Last night I attended a Christian men’s group with a friend of mine, for the second time. The group is called “Thoughts On The Rocks”, a clever name since they gather monthly over drinks to have deep conversations, as deep as you can have with people who are largely strangers. The group is made up mostly of middle-aged, white evangelicals who are mostly successful at business. It’s not exactly my demographic, but I’ve enjoyed both of my visits. The first time I attended was around Thanksgiving. The leader of the group throws out questions for discussion and we talk about them in our groups at the table, 4-5 guys at each table. The first one was a struggle for me because it was, of course, about giving thanks. This one, I knew would also be a bit of a challenge since the topic was the new year and how we could make it better. I didn’t want to come across as a nihilist, but I’m not so much focused on “success” anymore either professional or personal. My professional goal is for our business to provide a living for us. My personal goal is to just get a little better every day. The question “Where do you want to be at this time next year?” holds no meaning for me.
I got through the questions while having a couple of beers and some appetizers. Of course, we all ask about each others’ families. I told them about Kayla, but I didn’t bring up Shayna. One guy then asked if Kayla is an only child. My buddy and his son, at the table with me, know about Shayna, but I didn’t want to get into it, so I answered in the affirmative, that Kayla is an only child. It felt a bit like a lie, but sometimes it’s just easier for everyone to keep things simple. Later, when we were talking about where we want to be next year at this time, I had to bring up the fact that my whole perspective on “Next year at this time…” has shifted because of Shayna’s passing. I kept it short and simple. No one asked any questions. I didn’t volunteer any more information.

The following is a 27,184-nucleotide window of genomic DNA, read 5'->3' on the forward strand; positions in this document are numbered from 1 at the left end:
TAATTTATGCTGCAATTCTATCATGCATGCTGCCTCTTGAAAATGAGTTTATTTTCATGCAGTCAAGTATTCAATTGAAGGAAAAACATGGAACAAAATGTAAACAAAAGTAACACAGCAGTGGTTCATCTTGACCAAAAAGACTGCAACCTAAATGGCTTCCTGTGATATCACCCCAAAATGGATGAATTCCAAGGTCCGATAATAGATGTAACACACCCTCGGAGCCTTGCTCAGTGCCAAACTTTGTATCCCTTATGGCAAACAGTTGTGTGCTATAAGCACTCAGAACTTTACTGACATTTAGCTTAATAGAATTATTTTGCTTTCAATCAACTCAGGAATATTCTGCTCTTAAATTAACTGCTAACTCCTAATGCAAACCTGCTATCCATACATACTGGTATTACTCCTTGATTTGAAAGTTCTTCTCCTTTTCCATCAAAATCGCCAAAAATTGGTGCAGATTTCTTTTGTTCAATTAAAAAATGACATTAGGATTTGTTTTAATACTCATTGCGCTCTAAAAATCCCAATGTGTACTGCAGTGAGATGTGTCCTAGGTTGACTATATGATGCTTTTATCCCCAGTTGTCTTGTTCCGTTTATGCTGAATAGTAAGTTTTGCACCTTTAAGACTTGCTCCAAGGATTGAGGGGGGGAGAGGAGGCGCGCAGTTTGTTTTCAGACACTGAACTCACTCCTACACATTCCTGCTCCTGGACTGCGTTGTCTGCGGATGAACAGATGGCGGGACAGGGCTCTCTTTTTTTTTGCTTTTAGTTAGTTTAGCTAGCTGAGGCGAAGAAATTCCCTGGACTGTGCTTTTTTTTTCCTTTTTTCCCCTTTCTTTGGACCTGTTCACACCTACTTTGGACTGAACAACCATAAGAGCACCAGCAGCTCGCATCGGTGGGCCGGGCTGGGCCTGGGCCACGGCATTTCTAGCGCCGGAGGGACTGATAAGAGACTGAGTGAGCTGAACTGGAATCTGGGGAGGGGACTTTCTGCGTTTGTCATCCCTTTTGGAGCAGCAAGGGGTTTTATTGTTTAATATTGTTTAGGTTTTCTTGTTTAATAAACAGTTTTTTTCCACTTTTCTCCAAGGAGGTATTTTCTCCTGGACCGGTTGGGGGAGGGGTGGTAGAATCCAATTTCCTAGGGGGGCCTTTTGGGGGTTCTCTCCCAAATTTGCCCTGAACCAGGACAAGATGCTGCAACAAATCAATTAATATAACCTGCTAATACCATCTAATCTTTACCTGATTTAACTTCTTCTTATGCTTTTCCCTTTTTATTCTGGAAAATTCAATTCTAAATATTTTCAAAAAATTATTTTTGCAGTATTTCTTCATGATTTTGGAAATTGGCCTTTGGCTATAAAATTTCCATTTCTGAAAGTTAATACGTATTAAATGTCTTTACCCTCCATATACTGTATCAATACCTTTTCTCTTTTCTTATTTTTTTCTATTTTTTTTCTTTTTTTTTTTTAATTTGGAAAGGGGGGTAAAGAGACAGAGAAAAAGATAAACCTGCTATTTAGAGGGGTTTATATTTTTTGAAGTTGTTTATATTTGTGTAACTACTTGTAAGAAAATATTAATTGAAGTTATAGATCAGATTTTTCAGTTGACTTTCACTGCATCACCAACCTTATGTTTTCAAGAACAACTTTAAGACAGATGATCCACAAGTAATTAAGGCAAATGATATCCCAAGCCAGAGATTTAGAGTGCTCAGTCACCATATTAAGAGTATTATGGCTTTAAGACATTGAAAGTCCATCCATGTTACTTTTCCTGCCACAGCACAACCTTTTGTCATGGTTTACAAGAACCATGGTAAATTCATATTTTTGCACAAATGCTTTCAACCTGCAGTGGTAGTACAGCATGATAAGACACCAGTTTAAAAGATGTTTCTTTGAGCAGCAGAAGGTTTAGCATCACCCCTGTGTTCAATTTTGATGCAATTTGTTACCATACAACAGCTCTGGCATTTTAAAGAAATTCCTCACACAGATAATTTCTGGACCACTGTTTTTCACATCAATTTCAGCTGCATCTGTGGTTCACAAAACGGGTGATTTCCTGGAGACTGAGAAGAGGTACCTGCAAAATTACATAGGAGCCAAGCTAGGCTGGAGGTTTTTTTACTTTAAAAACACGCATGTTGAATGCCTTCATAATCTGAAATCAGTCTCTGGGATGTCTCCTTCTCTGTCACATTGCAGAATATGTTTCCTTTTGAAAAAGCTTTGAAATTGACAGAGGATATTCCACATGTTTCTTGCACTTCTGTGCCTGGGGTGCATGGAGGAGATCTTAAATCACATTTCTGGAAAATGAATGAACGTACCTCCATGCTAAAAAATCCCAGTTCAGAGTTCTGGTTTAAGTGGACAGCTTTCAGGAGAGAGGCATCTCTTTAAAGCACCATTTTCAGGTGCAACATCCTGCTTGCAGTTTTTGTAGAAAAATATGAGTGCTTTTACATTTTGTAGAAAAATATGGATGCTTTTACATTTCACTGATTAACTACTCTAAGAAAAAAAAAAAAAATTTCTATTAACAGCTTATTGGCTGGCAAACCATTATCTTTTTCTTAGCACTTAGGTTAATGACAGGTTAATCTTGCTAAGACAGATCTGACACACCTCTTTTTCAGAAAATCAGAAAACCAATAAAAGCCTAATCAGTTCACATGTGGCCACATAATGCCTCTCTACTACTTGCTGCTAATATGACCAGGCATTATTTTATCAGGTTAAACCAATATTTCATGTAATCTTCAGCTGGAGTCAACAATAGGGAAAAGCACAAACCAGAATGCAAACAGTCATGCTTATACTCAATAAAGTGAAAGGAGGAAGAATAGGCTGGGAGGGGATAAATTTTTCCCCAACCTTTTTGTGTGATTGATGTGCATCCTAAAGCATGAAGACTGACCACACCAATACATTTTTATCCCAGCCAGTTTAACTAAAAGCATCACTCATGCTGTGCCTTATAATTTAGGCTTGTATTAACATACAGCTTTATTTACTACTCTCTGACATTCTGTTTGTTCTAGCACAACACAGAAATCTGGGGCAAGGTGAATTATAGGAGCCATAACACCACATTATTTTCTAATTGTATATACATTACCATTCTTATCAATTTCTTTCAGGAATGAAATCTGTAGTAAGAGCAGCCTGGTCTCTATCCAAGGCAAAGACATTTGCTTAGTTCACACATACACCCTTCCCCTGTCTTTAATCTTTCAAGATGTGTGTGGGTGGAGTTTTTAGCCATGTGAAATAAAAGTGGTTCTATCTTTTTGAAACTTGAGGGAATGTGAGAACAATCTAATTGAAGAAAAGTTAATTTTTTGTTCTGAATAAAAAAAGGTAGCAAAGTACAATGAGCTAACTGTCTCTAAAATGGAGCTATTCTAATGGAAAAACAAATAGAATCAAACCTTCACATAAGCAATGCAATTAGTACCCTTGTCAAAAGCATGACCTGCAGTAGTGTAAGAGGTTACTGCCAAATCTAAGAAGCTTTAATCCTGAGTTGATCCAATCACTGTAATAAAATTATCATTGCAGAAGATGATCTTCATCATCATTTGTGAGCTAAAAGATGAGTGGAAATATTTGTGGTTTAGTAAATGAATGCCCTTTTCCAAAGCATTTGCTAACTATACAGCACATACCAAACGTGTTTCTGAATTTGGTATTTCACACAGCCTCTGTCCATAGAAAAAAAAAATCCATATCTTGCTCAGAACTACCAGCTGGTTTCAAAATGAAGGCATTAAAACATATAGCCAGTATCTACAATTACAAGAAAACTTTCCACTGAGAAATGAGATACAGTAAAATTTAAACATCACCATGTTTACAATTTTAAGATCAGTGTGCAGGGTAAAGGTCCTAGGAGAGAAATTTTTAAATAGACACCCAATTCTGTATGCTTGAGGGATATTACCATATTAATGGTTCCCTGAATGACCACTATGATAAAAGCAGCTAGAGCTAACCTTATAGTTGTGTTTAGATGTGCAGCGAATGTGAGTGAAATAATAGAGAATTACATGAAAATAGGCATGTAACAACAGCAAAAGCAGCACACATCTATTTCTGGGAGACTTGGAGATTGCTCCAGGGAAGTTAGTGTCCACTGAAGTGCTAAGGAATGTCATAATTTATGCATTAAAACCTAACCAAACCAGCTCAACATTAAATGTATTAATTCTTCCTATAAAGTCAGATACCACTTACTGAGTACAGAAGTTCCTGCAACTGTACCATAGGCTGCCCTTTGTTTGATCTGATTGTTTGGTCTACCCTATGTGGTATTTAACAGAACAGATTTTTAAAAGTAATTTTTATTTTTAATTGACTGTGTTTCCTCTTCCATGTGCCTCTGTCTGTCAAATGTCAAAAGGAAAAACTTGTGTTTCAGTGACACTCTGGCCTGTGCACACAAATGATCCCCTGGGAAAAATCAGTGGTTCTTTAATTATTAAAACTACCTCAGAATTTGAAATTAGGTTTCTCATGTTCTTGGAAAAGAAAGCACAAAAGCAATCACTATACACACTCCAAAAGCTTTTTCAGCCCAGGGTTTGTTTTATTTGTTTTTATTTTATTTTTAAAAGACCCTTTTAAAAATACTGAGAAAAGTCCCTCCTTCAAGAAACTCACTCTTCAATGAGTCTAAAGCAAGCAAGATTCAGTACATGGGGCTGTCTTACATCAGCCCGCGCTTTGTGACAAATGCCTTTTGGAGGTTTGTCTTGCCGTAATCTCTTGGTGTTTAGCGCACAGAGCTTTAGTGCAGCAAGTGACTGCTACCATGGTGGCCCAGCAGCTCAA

On the way home, I passed a spot that reminded me of trips back and forth to Children’s Hospital with Shayna. I broke into tears missing her, wondering what we’d be doing if she were here, and just generally thinking about how my life has changed in the last 18 months or so. There are times when I miss her so much I can barely stand it. This was one of those times.
When I got home, the National Championship football game was on. I have no interest in either Clemson or Alabama and since I always root for the underdog unless one of my teams is playing, I fully expected to be disappointed in the outcome. I decided to watch until I got tired, then turn in. It turned out to be a great game. Clemson even pulled out a victory in the end.
When I turned off the TV, I got onto Facebook. That’s when I saw that my Aunt Carol, who went into hospice just a few weeks ago, had made her transition. My cousin had posted it on Facebook. My heart goes out to my cousins, her sons, and daughters. My Uncle Walter, her husband, preceded her in transition a few years ago. They are left with no parents here. I know that day is coming for me, as it comes for all of us. In my family, at this time in our lives, we’re experiencing more going out than coming in, more deaths than births. It’s the season we’re in.
I have to say though that my thoughts go to my Aunt Carol, who is Home. I think of her reunion with Uncle Walter. I think of the joy and peace she is feeling after having graduated from Earth school. And, my heart is lifted a bit because when I mourn Shayna the way I was earlier tonight, it’s because I’ve lost that Hope of Heaven. It’s because I have, for a time, stopped believing first and foremost, that nothing can keep me apart from Shayna forever. Every day, every moment is one step closer.